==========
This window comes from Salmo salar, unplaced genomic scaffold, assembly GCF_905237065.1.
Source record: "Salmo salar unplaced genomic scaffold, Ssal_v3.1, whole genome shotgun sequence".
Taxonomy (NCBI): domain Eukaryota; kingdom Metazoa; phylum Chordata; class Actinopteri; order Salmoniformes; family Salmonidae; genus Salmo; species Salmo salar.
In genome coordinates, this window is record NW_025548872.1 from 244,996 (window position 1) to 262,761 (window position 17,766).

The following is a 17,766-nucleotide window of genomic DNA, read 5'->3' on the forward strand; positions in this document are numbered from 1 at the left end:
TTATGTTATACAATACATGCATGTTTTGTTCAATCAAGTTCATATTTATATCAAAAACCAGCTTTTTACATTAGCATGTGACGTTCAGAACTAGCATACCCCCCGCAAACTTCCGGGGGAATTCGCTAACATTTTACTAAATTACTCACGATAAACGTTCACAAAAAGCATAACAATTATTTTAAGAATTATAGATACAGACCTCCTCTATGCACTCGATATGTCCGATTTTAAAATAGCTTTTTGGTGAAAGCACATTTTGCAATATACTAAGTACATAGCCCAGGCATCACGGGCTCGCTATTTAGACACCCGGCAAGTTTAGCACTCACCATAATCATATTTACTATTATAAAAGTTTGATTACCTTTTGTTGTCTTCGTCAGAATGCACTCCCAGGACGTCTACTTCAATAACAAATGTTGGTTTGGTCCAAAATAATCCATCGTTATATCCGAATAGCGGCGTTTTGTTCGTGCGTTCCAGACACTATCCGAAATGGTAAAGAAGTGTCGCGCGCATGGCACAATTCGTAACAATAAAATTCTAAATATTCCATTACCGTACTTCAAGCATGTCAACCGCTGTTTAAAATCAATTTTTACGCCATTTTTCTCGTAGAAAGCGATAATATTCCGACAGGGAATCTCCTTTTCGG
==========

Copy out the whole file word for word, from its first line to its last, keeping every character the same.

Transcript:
This window comes from Salmo salar, unplaced genomic scaffold, assembly GCF_905237065.1.
Source record: "Salmo salar unplaced genomic scaffold, Ssal_v3.1, whole genome shotgun sequence".
Taxonomy (NCBI): domain Eukaryota; kingdom Metazoa; phylum Chordata; class Actinopteri; order Salmoniformes; family Salmonidae; genus Salmo; species Salmo salar.
In genome coordinates, this window is record NW_025548872.1 from 244,996 (window position 1) to 262,761 (window position 17,766).

The following is a 17,766-nucleotide window of genomic DNA, read 5'->3' on the forward strand; positions in this document are numbered from 1 at the left end:
TTATGTTATACAATACATGCATGTTTTGTTCAATCAAGTTCATATTTATATCAAAAACCAGCTTTTTACATTAGCATGTGACGTTCAGAACTAGCATACCCCCCGCAAACTTCCGGGGGAATTCGCTAACATTTTACTAAATTACTCACGATAAACGTTCACAAAAAGCATAACAATTATTTTAAGAATTATAGATACAGACCTCCTCTATGCACTCGATATGTCCGATTTTAAAATAGCTTTTTGGTGAAAGCACATTTTGCAATATACTAAGTACATAGCCCAGGCATCACGGGCTCGCTATTTAGACACCCGGCAAGTTTAGCACTCACCATAATCATATTTACTATTATAAAAGTTTGATTACCTTTTGTTGTCTTCGTCAGAATGCACTCCCAGGACGTCTACTTCAATAACAAATGTTGGTTTGGTCCAAAATAATCCATCGTTATATCCGAATAGCGGCGTTTTGTTCGTGCGTTCCAGACACTATCCGAAATGGTAAAGAAGTGTCGCGCGCATGGCACAATTCGTAACAATAAAATTCTAAATATTCCATTACCGTACTTCAAGCATGTCAACCGCTGTTTAAAATCAATTTTTACGCCATTTTTCTCGTAGAAAGCGATAATATTCCGACAGGGAATCTCCTTTTCGG